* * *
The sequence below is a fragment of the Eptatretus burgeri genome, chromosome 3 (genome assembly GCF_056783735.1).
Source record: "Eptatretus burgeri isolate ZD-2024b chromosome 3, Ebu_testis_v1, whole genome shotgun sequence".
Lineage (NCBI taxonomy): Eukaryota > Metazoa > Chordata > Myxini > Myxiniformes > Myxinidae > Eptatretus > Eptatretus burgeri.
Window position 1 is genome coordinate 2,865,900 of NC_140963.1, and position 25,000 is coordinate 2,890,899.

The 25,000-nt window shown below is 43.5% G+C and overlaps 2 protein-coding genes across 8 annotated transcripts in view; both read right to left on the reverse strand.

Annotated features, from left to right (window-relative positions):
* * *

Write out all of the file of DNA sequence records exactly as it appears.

The sequence below is a fragment of the Eptatretus burgeri genome, chromosome 3 (genome assembly GCF_056783735.1).
Source record: "Eptatretus burgeri isolate ZD-2024b chromosome 3, Ebu_testis_v1, whole genome shotgun sequence".
Lineage (NCBI taxonomy): Eukaryota > Metazoa > Chordata > Myxini > Myxiniformes > Myxinidae > Eptatretus > Eptatretus burgeri.
Window position 1 is genome coordinate 2,865,900 of NC_140963.1, and position 25,000 is coordinate 2,890,899.

The 25,000-nt window shown below is 43.5% G+C and overlaps 2 protein-coding genes across 8 annotated transcripts in view; both read right to left on the reverse strand.

Annotated features, from left to right (window-relative positions):